LL: The dean’s office notified the Asian Studies department that they’re authorized to seek out a temporary assistant position for an Asian American Studies professor. I think the department is currently intending to apply for two tenure track positions.

The dean’s office notified the Asian Studies department that they’re authorized to seek out a temporary assistant position for an Asian American Studies professor.

JM: Per Dr. Franklin Ellis from the Office of Inclusive Excellence, Vanderbilt’s answer is yes. But it takes time, so the result might be a lesser version than what we ultimately hope to achieve. However, we are grateful that the administration is listening to the voice of the student body and finally establishing a formal space in the institution for Asian Americans.

 

What are examples of classes or programs that would be offered? What would they be like?

 

LL: At Berkeley, there was a general Asian American history introductory requirement class for the major. Deeper program electives included Chinese American history, Korean American history, et cetera. Classes on literature and different kinds of media, and television ought to be included. We also suggest a lot of socio-political courses, like law, education and healthcare. The Asian American law class would teach historical legislation that has affected Asian Americans. Recently, a lot of that would be more local legislation within Tennessee and then some examples of national legislation, but there’s not a ton of that that’s net positive historically, the examples of legislation have mostly been discriminatory and harmful to our communities.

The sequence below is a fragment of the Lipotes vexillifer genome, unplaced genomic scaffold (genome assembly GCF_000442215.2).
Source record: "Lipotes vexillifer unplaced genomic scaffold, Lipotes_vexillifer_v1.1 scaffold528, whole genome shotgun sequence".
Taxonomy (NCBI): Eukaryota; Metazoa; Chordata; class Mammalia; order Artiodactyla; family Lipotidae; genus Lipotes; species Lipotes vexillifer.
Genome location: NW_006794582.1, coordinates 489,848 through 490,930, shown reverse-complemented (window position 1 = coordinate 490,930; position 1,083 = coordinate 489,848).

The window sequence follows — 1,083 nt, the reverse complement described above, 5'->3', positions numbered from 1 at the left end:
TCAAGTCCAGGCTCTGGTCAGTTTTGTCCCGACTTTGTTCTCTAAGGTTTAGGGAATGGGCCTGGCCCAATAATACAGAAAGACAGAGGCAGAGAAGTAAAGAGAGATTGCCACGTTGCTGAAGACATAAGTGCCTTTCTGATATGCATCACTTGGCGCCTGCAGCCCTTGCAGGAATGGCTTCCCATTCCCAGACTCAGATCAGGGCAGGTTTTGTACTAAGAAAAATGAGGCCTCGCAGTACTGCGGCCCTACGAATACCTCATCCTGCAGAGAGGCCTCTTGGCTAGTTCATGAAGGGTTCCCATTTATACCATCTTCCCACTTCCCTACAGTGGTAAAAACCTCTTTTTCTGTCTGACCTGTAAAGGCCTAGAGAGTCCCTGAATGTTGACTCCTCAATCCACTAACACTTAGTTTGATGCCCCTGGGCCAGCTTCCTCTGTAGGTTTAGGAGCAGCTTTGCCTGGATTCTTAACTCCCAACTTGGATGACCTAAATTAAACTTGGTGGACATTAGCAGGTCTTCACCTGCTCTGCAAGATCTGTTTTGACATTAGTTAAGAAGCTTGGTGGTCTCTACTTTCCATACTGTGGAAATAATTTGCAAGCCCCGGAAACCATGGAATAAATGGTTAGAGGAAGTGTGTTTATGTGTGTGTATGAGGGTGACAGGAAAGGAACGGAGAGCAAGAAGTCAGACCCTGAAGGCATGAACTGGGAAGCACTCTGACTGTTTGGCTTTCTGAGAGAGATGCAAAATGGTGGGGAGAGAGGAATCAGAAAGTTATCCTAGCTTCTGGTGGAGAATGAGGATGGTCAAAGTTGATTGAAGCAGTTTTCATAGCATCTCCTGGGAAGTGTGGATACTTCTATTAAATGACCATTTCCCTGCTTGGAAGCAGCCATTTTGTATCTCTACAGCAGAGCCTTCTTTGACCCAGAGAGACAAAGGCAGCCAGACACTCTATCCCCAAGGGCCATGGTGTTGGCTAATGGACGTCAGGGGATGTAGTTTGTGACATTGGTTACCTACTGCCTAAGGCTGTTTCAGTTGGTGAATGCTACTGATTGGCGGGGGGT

How will the studies program affect the larger campus culture?

JM: When I was younger, my wrestling teammate asked me, “Hey, how do I talk to Asian girls?” To which I replied, “We’re not visitors from another planet, you can just talk to us normally.” He’s a pretty open-minded guy, it’s just that he had come from a really rural area in Virginia. He didn’t really know a lot of people of color, and coming to my school in New York with that much diversity was a culture shock for him. I feel like it’s the same scenario for Vanderbilt, because while Vanderbilt does a decent job at recruiting people and building a diverse class, I think it’s critical to take the next step and make sure that you create an inclusive environment by including a studies program reflective of about a fifth of the student population. Even taking one intro class or a tangentially related class to Asian American history or issues will help you understand the struggles of another person and subsequently interact and engage with them better.